Weight vs Resistance

Weight and resistance during training have different impacts—both negative and positive—on swimming mechanics. It’s important to be able to differentiate between the helpful benefits of added resistance and the potential negative impact of additional weight. There seems to be confusion about this in the swimming world, or perhaps just a sloppiness in use of terminology. This post outlines the differences between weight and resistance and highlights how resistance can be an effective tool in increasing muscle strength, stroke power, and ultimately speed.

The issue of weight versus resistance comes up often when people first try to describe DragSox®. It’s human nature to compare the new and unknown with the known. In this case people compare swimming in shoes with swimming with DragSox. This analogy is misleading. Although both are worn on the feet, DragSox create drag and wet shoes create weight. DragSox maintain streamlined body position whereas wet shoes pull you down.

DragSox are a resistance training tool designed specifically to create drag in the water. DragSox don’t absorb water; they cause resistance by creating an area of lower pressure directly behind the swimmer’s feet. This area of lower pressure pulls swimmers backward. This pull backward slows swimmer’s forward motion without negatively affecting his streamlined body position. To overcome the extra resistance created by DragSox, the swimmer has to increase propulsive (horizontal) force and, as a result, gains swimming-specific strength.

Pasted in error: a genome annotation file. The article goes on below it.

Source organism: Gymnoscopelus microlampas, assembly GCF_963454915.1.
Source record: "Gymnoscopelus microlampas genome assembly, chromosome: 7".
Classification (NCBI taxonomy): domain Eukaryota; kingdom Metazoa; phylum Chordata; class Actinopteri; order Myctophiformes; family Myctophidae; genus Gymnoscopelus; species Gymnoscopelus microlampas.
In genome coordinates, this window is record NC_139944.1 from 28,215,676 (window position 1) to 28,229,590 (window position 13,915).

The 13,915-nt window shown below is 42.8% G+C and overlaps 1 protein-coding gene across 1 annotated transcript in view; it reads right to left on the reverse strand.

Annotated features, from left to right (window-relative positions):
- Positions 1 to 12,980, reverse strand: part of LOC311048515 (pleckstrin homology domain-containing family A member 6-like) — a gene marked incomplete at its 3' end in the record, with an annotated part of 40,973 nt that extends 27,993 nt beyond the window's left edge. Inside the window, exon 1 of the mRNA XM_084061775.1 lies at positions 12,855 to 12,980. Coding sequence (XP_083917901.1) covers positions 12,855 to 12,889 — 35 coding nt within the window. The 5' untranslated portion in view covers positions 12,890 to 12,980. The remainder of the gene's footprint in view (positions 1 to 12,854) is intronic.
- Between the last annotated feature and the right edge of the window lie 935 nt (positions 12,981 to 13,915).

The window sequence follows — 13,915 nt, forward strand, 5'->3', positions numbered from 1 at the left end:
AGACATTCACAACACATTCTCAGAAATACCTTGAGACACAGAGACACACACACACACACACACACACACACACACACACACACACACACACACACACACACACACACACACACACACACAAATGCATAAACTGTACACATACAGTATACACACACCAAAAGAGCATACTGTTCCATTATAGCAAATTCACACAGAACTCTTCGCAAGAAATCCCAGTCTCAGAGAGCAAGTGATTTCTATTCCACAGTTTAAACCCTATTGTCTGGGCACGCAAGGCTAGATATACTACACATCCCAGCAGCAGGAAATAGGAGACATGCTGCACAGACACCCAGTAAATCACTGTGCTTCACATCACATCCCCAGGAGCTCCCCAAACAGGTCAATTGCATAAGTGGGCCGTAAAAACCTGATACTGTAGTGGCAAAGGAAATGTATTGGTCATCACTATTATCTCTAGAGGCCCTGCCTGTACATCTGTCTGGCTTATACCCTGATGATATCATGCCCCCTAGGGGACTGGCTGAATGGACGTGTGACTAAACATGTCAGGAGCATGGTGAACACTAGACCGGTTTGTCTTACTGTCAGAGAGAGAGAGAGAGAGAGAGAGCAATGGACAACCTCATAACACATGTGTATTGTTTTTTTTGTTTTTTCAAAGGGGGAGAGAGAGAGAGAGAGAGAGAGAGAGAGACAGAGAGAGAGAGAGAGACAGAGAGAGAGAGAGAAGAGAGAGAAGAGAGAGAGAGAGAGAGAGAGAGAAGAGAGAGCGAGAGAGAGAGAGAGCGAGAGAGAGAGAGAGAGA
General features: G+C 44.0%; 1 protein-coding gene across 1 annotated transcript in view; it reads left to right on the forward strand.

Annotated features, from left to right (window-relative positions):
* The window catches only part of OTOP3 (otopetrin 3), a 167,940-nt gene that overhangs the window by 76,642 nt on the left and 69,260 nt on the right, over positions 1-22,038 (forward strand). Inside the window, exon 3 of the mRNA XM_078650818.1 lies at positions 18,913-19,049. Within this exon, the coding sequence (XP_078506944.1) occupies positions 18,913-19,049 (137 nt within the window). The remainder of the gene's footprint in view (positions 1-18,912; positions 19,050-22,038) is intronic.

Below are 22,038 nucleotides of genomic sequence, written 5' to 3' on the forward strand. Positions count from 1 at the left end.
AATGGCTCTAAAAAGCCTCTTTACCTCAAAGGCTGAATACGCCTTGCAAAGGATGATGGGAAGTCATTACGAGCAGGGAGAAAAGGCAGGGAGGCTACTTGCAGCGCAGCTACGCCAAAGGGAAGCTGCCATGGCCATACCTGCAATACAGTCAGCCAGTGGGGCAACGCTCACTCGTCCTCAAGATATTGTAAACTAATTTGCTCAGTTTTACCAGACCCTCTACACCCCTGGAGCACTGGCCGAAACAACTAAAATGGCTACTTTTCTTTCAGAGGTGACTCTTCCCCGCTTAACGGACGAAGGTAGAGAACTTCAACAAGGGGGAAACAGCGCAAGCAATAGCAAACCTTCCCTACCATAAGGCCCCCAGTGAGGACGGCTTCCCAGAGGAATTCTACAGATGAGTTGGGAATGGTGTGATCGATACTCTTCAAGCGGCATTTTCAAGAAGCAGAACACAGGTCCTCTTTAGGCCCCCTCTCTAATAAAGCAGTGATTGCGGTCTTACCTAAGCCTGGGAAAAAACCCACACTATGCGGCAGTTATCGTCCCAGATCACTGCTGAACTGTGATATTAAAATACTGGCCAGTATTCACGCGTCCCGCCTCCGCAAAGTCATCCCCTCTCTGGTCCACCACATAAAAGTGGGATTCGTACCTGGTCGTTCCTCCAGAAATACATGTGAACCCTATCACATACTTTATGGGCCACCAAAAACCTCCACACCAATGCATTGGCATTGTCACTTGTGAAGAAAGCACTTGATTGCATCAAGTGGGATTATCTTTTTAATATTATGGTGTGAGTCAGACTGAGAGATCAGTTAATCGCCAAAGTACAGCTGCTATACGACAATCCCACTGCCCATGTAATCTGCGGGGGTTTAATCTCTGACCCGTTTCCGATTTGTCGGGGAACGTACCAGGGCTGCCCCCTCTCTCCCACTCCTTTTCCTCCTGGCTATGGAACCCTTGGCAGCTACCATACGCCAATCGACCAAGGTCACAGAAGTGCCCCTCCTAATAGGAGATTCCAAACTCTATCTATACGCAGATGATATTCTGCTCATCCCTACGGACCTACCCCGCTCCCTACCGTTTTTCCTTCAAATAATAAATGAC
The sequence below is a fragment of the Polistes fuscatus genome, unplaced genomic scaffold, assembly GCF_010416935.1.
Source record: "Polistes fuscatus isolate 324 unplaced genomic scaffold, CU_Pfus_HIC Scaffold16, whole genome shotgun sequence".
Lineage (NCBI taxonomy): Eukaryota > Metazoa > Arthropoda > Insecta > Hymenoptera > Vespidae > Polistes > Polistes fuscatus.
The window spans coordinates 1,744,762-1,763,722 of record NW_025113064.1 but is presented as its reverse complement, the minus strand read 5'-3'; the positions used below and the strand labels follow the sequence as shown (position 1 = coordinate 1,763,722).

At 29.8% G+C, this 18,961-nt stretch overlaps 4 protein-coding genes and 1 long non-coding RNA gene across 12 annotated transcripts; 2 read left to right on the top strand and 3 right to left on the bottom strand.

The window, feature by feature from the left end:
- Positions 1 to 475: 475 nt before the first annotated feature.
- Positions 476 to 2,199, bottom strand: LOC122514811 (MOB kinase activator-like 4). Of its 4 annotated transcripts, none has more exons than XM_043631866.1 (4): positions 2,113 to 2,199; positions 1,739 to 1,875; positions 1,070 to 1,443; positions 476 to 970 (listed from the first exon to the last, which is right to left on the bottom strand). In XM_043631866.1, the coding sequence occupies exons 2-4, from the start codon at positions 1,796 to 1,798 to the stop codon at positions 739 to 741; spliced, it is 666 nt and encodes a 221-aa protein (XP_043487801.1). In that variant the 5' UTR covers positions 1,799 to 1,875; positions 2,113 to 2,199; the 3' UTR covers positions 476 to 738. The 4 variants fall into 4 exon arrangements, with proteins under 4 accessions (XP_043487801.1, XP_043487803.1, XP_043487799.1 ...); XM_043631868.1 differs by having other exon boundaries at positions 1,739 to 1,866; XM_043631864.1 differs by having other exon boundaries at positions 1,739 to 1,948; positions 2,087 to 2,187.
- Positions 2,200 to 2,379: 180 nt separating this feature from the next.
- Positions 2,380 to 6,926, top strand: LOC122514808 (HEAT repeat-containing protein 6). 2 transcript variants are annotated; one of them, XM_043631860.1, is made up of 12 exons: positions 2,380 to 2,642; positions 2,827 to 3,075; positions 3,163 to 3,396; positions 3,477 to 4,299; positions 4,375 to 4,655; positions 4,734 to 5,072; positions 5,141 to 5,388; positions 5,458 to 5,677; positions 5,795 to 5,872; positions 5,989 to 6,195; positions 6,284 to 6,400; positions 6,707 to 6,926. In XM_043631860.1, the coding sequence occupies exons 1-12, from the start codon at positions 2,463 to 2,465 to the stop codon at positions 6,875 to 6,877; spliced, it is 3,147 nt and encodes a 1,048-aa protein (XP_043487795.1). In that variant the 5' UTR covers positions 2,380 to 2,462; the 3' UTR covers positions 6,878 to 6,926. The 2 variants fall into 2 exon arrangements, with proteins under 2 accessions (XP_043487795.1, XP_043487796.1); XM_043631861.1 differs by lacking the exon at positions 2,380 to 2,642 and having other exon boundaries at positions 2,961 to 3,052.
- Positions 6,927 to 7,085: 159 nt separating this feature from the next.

Running shoes, on the other hand, were created for running on hard, dry surfaces. Shoes absorb water. In the pool, they get heavy and start pulling the swimmer’s legs down. This downward pull breaks the swimmer’s streamlined body position. To bring the legs back up, the swimmer has to increase force. This, however, is not propulsive force, but force that moves the swimmers legs up from a broken streamline position. As a result, a lot of energy is wasted on trying to simply keep the legs from sinking. The swimmer gets tired but no swimming-specific skill or strength is gained.

The purpose of resistance training is to increase stroking power.[1] More power leads to faster speed. For resistance training to be effective, though, proper stroke mechanics must be maintained. The reason why DragSox have been so effective is because they create resistance; the swimmer maintains proper stroke mechanics while increasing stroking power. Wet running shoes add weight, on the other hand, which inhibits proper stroke mechanics and prevents the swimmer from gaining swimming-specific benefits.

Weight and resistance are two different effects and should not be used interchangeably. Weight pulls you down, resistance pulls you back. Shoes pull you down, forcing you to expend energy on staying horizontal. DragSox pull you back, increasing swimming-specific strength.

  1. Swimming Fastest, Ernest W. Maglischo (2003) ↩︎